Surge in cargo volume keeps handlers busy

Siginon Aviation has been in the business of ground handling for over two decades in Kenya, and is now looking to expand. “Profitable regional expansion is being explored to go beyond Kenya borders in ground handling and related services. We are also leaning towards tapping into the growing perishable market, said Jared Oswago, Operations Manager, Siginon Aviation.

Last year, Qatar Airways Cargo appointed Siginon for ramp and ground handling at Jomo Kenyatta International Airport. Oswago said, “As a response to the spurt in volumes, Siginon is investing more in robust systems and equipment for improved efficiency. We are training our staff more and challenging them to aim higher in the level of productivity.”

The industry is addressing the range of challenges facing ground handlers and airlines, with initiatives like proper training, adoption of new technologies and safety audits. Alexander König, Managing Director, PortGround, remarked, “Continual training for our personnel who are involved in handling aircraft is naturally an important element in our work to ensure that we’re in a good position in the long term and are also equipped to use forward-looking technologies.”

PortGround GmbH, a subsidiary of Mitteldeutsche Flughafen AG, offers ground handling and freight services at Leipzig/Halle and Dresden Airport. “PortGround’s priority is to automate production processes and make investments in the latest handling technologies. It has its own idea centre for technological solutions in order to improve or introduce process operations,” said König.

The company has IATA-certified personnel in order to handle all types of aircraft and cargo, including large animals. When asked about the expectations from stakeholders, König remarked, “Access to the information systems of stakeholders would be useful to make it easier for us to manage our process operations. Another aspect, which would have a positive impact, involves networking the handling systems that are collectively used in order to simplify production.”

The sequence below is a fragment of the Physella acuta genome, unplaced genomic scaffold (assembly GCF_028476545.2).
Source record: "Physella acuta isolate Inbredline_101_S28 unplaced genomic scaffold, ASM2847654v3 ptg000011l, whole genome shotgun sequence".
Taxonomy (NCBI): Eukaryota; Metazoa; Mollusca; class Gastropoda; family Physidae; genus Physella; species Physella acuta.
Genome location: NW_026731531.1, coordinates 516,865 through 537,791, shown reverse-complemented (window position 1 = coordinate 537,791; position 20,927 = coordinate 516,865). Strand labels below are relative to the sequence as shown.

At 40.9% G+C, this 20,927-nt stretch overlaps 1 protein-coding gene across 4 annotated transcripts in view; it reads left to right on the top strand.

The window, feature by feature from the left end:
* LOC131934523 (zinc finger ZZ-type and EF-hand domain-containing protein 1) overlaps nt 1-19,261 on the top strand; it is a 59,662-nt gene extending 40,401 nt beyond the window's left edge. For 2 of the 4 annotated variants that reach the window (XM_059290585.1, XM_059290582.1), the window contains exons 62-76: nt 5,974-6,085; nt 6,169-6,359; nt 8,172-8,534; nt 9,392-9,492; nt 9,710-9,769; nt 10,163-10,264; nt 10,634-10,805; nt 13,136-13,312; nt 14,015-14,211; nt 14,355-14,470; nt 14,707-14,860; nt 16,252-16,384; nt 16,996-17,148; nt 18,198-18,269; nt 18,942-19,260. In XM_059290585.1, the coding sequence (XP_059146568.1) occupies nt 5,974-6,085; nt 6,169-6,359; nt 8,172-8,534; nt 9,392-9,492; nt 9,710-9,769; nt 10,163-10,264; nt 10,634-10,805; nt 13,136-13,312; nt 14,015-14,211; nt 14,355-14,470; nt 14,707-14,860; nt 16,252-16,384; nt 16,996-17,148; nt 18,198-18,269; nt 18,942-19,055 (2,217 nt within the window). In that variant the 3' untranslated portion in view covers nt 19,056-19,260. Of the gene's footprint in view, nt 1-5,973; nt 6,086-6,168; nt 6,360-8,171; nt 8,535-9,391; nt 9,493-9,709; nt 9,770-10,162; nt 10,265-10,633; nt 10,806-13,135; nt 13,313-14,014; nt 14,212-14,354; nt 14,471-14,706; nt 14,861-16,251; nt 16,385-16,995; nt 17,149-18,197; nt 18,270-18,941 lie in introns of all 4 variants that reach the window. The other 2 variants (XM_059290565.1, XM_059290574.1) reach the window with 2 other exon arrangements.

Highlighting the business generation aspect, König said, “Our major focus is on gaining new customers. Beyond this, our activities are geared towards interlinking customer processes with those of our company; this helps us safeguard our existing business in the long term.”

The industry is also calling for a collaborative approach between airports, airlines, handlers and forwarders to better manage the cargo growth. Russi Batliwala, CEO, Chapman Freeborn, said that the industry was not prepared for the upturn in 2017 due to the limited aircraft including freighters, and not enough ground staff at airports.

The growing air freight volumes have triggered the need for space and expansion of services in ground handling. As Boeing’s Services Market Outlook report indicates that airlines are likely to spend $4.5 trillion in the next 20 years on airport ground, station and cargo operations, up from the current $138 billion, the industry is gearing up to be future ready. This includes improving operating margins by lowering costs, investment in robust IT solutions, better coordination and ramp management, certified personnel, in addition to collaborative decision making at airports (CDM), GSE pooling, which thereby ensures efficient ground handling services.

Posted By : STAT Times 1:05-04-2018 158:00

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